It appears that the chancellor too narrowly viewed the issue before him. As we read the Bill of Complaint, appellants do not seek "to enforce a charitable trust" in the sense that it was addressed by the authorities upon which the judge relied. It appears rather that they seek, as "taxpayers and citizens of Frederick County," to enjoin allegedly ultra vires acts by the County authorities.

"Board of County Commissioners of Frederick County have acted illegally and been arbitrary and capricious in their actions relating to the Montevue Tract to continue to use said property for the uses in violation of their trust as established in the deed of the Montevue Tract to the County in 1828."

Whereupon, they pray specifically three types of relief from the court. First, they ask for a declaration of the rights of the parties "as well as all citizens with respect to the Montevue *322 Tract." Based upon the foregoing allegation that the deed had created a charitable trust, we infer that the prayer asked for just such a declaration. Secondly, they asked the court to enjoin the County Commissioners from "the development of the Montevue Tract for a Central Alarm or any other facility not consistent with the Deed." This was the imminent concern which precipitated the action as indicated in the recitations of the Bill of Complaint:

"The Board of County Commissioners and its action on December 9, 1980 voted to designate the Montevue Tract, which is owned by Frederick County, as a site for the Central Alarm (the public facility for the receipt of all emergency phone calls) and to also retain the use of the property for the following purpose. The public works office building for Frederick County, automobile equipment and storage yard, storage facility for voting machines, state veterinarian office and incinerator for the disposal of animals. There is no present intention of the County Commissioners to cease the use of the property for these purposes."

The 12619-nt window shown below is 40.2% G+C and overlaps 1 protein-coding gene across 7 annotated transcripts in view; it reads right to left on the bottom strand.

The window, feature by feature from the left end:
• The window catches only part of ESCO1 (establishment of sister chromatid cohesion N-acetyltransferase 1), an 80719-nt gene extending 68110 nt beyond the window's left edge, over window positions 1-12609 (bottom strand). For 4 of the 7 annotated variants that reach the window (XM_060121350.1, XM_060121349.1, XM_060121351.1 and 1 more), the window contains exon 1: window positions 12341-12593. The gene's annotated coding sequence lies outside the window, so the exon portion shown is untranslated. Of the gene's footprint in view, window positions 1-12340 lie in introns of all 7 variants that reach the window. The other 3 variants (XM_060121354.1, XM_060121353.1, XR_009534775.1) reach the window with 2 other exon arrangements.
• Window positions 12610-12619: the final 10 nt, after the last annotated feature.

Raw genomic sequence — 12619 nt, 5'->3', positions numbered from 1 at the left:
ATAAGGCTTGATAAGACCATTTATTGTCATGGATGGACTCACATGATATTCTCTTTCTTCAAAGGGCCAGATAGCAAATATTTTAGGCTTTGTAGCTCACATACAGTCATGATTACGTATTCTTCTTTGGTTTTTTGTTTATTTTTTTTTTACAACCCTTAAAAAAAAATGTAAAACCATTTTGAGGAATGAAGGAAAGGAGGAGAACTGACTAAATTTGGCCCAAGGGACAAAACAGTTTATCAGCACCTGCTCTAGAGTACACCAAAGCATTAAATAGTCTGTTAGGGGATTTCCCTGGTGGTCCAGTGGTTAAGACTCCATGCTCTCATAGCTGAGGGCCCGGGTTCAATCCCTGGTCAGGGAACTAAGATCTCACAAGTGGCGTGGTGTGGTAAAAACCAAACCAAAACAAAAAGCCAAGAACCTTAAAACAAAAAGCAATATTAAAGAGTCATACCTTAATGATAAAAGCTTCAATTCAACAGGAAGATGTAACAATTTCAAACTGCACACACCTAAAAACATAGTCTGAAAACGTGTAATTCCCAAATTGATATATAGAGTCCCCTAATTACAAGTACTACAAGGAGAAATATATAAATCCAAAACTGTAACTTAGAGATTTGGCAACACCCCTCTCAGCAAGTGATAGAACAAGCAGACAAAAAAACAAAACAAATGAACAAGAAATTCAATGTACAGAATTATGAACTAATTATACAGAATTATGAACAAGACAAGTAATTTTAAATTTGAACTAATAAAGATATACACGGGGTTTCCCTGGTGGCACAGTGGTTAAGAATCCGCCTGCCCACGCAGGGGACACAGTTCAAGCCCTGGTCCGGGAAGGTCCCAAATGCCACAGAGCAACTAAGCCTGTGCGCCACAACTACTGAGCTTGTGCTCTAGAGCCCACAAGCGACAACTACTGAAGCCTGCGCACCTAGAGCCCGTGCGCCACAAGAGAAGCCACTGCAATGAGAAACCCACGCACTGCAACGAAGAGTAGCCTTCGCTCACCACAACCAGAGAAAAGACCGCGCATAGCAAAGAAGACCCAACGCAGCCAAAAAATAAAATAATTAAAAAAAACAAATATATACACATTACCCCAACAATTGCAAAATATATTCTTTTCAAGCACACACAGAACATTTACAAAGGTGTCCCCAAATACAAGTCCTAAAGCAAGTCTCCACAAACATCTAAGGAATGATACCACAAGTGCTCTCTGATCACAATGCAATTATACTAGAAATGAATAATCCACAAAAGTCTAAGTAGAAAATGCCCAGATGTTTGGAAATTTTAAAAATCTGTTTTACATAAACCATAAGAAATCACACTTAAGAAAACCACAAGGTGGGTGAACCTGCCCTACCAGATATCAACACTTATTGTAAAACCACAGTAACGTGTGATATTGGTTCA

Thirdly, they prayed not that they be permitted to enforce the trust by preventing violations of it, but

"[t]hat the State Attorney General take such steps to continue the charitable trust and protect the Montevue Tract."

That prayer was in accord with a previous recitation in the Bill explaining why the Attorney General had been made a party.

"Stehpen [sic] H. Sachs is the attorney general for the State of Maryland. In that capacity he is being sued in the above-captioned matter pursuant to Section 14-302 in the Trusts and Estates Articles. The Attorney General is charged by law to oversee chartiable [sic] trusts and see that they, as nearly as *323 possible, fulfill the general charitable intention of a settlor or testator."[1]